I’d like some clarification on the use of these three words. First-rate has positive connotations and its meaning is manifest, but the meanings of second-rate and third-rate are relatively muddy in comparison.
I know that both of them have negative connotations, and that third-rate is even more forceful in the claim it’s making than is second-rate, but when would it be appropriate to use either?
Is second-rate a better choice of words when doing an explicit comparison like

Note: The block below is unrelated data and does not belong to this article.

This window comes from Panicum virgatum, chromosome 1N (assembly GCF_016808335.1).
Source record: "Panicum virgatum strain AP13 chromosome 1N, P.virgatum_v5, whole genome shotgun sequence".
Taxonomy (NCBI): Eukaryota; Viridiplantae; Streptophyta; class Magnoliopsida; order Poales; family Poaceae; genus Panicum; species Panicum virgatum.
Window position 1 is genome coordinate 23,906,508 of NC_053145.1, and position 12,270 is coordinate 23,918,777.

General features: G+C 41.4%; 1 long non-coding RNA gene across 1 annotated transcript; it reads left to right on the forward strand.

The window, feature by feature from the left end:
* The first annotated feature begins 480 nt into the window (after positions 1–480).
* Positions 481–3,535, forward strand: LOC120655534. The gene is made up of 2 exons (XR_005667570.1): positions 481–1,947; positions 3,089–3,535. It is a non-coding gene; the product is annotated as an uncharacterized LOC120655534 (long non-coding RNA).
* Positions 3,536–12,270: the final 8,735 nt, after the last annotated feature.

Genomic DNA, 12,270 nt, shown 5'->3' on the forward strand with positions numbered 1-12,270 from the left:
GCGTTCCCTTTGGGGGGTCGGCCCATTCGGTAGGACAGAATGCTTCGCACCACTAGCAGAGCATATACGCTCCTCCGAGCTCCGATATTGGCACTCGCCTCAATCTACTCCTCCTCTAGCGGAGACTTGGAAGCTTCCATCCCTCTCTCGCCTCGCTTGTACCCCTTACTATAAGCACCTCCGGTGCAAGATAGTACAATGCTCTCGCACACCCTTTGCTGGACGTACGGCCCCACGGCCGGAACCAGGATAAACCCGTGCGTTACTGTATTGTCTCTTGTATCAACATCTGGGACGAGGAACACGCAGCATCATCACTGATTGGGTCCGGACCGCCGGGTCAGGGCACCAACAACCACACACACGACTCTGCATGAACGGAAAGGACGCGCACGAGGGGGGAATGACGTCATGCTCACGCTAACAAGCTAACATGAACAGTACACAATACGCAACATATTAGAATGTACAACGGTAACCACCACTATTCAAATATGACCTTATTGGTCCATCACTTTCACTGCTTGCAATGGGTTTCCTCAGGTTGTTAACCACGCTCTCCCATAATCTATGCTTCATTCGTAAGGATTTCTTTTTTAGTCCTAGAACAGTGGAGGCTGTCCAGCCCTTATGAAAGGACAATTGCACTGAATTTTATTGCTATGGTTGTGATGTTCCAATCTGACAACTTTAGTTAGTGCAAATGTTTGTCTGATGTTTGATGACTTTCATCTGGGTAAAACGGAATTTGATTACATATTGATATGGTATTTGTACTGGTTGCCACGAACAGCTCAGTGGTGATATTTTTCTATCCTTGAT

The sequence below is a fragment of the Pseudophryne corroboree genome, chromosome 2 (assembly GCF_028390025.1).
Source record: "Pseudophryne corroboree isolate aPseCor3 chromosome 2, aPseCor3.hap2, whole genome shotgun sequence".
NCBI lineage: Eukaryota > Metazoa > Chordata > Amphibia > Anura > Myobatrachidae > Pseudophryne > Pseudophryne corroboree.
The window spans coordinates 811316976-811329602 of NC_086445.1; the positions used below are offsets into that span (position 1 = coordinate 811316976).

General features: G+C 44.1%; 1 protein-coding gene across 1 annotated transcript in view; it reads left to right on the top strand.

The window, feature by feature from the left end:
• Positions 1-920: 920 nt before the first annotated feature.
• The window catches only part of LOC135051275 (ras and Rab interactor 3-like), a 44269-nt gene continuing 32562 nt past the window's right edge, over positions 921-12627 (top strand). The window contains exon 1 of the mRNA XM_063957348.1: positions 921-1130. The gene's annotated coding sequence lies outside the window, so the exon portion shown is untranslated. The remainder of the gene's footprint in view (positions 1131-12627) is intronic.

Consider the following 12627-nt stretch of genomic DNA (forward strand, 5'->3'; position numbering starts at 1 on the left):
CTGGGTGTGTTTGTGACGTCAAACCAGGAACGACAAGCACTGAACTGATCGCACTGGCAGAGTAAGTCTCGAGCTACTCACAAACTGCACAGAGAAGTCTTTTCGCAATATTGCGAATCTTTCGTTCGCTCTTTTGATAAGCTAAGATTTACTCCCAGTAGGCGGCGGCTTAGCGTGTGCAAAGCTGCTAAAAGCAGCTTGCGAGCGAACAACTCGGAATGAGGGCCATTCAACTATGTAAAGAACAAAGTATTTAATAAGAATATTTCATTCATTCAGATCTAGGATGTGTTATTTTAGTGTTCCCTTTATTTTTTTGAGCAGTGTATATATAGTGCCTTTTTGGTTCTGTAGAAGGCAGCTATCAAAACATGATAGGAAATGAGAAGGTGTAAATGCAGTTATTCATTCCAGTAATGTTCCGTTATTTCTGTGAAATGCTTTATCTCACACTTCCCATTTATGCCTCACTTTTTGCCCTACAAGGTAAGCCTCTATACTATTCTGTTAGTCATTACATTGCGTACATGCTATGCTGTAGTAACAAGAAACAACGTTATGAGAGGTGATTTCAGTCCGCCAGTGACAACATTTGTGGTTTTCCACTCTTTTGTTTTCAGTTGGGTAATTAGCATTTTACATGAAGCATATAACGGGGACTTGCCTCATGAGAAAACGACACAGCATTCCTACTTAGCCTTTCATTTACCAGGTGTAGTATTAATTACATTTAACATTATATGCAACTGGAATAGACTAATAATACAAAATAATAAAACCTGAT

Prof A is better than Prof B.
When I say Prof B. is second-rate, I’m in fact implying that Prof. B is less than stellar, but not necessarily bottom of the barrel.
And conversely, is third-rate a better choice when making some sort of global claim — like for example, when I say Prof. C is third-rate, I’m implying that he’s the worst, worst professor I’ve ever encountered, and that when Prof. C is juxtaposed with any other professor, he will almost assuredly be found lacking in comparison.
If anybody has insight or clarification on all this, that would be great. And also, if anybody wants to try at the etymology of these three words, then by all means please do so, as I’d be really interested to find out more about their history.